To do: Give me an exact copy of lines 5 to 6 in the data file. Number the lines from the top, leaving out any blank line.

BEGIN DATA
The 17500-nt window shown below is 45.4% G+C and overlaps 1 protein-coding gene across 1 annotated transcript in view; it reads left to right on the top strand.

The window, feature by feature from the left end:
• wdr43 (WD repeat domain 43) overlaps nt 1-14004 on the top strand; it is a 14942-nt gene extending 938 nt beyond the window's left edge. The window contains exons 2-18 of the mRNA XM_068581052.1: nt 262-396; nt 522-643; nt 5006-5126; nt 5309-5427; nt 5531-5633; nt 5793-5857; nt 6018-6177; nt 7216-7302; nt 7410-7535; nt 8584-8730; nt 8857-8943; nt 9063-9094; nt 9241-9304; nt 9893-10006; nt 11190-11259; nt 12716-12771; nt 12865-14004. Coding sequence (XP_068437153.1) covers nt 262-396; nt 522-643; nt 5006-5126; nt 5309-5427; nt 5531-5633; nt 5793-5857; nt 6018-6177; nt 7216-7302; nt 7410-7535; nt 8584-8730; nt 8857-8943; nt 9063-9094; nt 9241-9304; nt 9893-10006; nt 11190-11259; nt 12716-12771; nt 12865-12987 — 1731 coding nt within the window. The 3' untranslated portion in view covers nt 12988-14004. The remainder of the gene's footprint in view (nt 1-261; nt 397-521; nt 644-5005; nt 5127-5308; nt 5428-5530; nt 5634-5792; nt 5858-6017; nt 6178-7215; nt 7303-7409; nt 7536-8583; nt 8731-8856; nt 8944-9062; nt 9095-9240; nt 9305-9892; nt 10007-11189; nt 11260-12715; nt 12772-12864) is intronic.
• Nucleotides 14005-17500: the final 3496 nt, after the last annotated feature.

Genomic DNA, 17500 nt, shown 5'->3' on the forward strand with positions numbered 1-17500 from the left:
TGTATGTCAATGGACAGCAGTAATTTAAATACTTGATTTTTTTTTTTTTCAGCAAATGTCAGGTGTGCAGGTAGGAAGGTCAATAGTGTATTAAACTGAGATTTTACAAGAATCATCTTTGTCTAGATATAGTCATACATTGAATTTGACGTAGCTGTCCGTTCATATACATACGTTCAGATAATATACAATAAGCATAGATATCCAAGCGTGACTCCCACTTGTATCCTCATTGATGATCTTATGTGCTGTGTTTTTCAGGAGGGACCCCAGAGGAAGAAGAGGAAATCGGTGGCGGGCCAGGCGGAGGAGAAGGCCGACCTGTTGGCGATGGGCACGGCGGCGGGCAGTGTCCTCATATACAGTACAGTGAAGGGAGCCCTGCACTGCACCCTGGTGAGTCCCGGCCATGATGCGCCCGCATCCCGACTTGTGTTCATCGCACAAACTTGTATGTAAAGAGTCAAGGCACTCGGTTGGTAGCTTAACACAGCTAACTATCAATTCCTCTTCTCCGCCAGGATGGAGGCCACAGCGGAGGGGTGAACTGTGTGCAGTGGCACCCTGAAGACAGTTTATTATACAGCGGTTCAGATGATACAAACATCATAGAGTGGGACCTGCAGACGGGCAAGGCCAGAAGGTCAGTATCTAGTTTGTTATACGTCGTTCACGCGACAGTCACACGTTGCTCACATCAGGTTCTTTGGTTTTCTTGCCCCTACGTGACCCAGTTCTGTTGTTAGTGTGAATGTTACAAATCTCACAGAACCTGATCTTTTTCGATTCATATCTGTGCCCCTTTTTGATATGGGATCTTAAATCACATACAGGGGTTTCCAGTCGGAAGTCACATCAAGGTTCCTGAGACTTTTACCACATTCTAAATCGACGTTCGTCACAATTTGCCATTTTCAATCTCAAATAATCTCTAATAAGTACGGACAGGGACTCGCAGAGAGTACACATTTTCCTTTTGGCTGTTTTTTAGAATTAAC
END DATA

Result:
Genomic DNA, 17500 nt, shown 5'->3' on the forward strand with positions numbered 1-17500 from the left:
TGTATGTCAATGGACAGCAGTAATTTAAATACTTGATTTTTTTTTTTTTCAGCAAATGTCAGGTGTGCAGGTAGGAAGGTCAATAGTGTATTAAACTGAGATTTTACAAGAATCATCTTTGTCTAGATATAGTCATACATTGAATTTGACGTAGCTGTCCGTTCATATACATACGTTCAGATAATATACAATAAGCATAGATATCCAAGCGTGACTCCCACTTGTATCCTCATTGATGATCTTATGTGCTGTGTTTTTCAGGAGGGACCCCAGAGGAAGAAGAGGAAATCGGTGGCGGGCCAGGCGGAGGAGAAGGCCGACCTGTTGGCGATGGGCACGGCGGCGGGCAGTGTCCTCATATACAGTACAGTGAAGGGAGCCCTGCACTGCACCCTGGTGAGTCCCGGCCATGATGCGCCCGCATCCCGACTTGTGTTCATCGCACAAACTTGTATGTAAAGAGTCAAGGCACTCGGTTGGTAGCTTAACACAGCTAACTATCAATTCCTCTTCTCCGCCAGGATGGAGGCCACAGCGGAGGGGTGAACTGTGTGCAGTGGCACCCTGAAGACAGTTTATTATACAGCGGTTCAGATGATACAAACATCATAGAGTGGGACCTGCAGACGGGCAAGGCCAGAAGGTCAGTATCTAGTTTGTTATACGTCGTTCACGCGACAGTCACACGTTGCTCACATCAGGTTCTTTGGTTTTCTTGCCCCTACGTGACCCAGTTCTGTTGTTAGTGTGAATGTTACAAATCTCACAGAACCTGATCTTTTTCGATTCATATCTGTGCCCCTTTTTGATATGGGATCTTAAATCACATACAGGGGTTTCCAGTCGGAAGTCACATCAAGGTTCCTGAGACTTTTACCACATTCTAAATCGACGTTCGTCACAATTTGCCATTTTCAATCTCAAATAATCTCTAATAAGTACGGACAGGGACTCGCAGAGAGTACACATTTTCCTTTTGGCTGTTTTTTAGAATTAAC